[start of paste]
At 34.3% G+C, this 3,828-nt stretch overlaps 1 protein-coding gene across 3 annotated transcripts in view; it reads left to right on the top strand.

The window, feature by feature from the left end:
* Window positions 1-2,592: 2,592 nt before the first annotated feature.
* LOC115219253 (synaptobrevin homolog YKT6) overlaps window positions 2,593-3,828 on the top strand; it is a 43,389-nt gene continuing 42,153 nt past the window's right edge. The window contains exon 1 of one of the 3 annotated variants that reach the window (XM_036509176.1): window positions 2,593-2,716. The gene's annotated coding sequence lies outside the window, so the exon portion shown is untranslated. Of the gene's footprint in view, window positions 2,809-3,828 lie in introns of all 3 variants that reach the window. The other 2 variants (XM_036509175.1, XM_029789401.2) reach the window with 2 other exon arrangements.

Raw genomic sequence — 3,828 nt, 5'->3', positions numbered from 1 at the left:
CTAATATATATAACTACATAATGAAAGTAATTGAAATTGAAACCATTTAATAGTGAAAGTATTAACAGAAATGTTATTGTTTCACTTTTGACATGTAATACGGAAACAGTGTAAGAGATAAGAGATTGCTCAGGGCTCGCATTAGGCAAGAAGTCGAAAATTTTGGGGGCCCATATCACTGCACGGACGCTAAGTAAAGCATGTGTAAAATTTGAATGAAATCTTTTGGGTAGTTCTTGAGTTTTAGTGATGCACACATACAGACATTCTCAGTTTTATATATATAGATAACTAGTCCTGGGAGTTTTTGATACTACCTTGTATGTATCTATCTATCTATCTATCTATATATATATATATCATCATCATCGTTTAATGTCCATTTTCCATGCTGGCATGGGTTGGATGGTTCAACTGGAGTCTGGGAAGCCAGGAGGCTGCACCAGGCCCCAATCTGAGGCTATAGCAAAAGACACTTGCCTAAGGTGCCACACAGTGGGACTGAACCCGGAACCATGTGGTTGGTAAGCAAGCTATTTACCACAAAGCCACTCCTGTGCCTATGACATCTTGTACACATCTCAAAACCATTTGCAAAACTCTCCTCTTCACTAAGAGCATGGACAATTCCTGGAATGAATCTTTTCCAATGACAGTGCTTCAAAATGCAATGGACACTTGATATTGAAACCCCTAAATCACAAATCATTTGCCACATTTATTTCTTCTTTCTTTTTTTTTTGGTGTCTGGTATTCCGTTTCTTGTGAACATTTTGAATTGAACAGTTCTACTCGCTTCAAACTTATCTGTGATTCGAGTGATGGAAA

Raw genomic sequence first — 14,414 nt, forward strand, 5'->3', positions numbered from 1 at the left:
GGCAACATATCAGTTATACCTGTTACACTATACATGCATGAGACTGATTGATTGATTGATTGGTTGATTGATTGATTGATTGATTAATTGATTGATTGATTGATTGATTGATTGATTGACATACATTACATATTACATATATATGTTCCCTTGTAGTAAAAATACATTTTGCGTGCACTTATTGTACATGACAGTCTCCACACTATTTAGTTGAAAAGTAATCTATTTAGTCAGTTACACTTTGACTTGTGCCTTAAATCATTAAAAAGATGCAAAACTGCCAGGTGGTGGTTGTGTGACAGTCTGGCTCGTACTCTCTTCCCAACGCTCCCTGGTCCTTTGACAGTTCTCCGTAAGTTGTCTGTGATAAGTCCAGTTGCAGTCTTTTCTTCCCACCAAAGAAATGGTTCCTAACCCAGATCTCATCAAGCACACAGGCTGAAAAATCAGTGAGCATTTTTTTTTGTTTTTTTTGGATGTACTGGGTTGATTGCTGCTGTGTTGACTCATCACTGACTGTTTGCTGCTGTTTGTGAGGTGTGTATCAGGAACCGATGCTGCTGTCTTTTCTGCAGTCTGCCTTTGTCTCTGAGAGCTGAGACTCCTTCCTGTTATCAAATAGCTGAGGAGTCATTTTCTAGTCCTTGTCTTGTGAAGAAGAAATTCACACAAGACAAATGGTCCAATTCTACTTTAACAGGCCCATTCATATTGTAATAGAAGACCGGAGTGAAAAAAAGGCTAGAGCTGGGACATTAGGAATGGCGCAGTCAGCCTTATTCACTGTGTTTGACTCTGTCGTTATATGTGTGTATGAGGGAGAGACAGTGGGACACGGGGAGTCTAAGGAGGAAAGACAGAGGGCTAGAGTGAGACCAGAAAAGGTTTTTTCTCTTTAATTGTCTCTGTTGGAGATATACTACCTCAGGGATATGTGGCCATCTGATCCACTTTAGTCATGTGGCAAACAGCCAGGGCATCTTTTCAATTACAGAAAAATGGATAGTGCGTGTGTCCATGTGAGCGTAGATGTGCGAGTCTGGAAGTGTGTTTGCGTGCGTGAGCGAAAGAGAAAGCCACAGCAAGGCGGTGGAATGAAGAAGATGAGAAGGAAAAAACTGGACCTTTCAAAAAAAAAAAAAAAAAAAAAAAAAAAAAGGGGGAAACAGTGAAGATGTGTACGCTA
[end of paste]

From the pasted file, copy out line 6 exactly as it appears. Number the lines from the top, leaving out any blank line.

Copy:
CTAATATATATAACTACATAATGAAAGTAATTGAAATTGAAACCATTTAATAGTGAAAGTATTAACAGAAATGTTATTGTTTCACTTTTGACATGTAATACGGAAACAGTGTAAGAGATAAGAGATTGCTCAGGGCTCGCATTAGGCAAGAAGTCGAAAATTTTGGGGGCCCATATCACTGCACGGACGCTAAGTAAAGCATGTGTAAAATTTGAATGAAATCTTTTGGGTAGTTCTTGAGTTTTAGTGATGCACACATACAGACATTCTCAGTTTTATATATATAGATAACTAGTCCTGGGAGTTTTTGATACTACCTTGTATGTATCTATCTATCTATCTATCTATATATATATATATCATCATCATCGTTTAATGTCCATTTTCCATGCTGGCATGGGTTGGATGGTTCAACTGGAGTCTGGGAAGCCAGGAGGCTGCACCAGGCCCCAATCTGAGGCTATAGCAAAAGACACTTGCCTAAGGTGCCACACAGTGGGACTGAACCCGGAACCATGTGGTTGGTAAGCAAGCTATTTACCACAAAGCCACTCCTGTGCCTATGACATCTTGTACACATCTCAAAACCATTTGCAAAACTCTCCTCTTCACTAAGAGCATGGACAATTCCTGGAATGAATCTTTTCCAATGACAGTGCTTCAAAATGCAATGGACACTTGATATTGAAACCCCTAAATCACAAATCATTTGCCACATTTATTTCTTCTTTCTTTTTTTTTTGGTGTCTGGTATTCCGTTTCTTGTGAACATTTTGAATTGAACAGTTCTACTCGCTTCAAACTTATCTGTGATTCGAGTGATGGAAA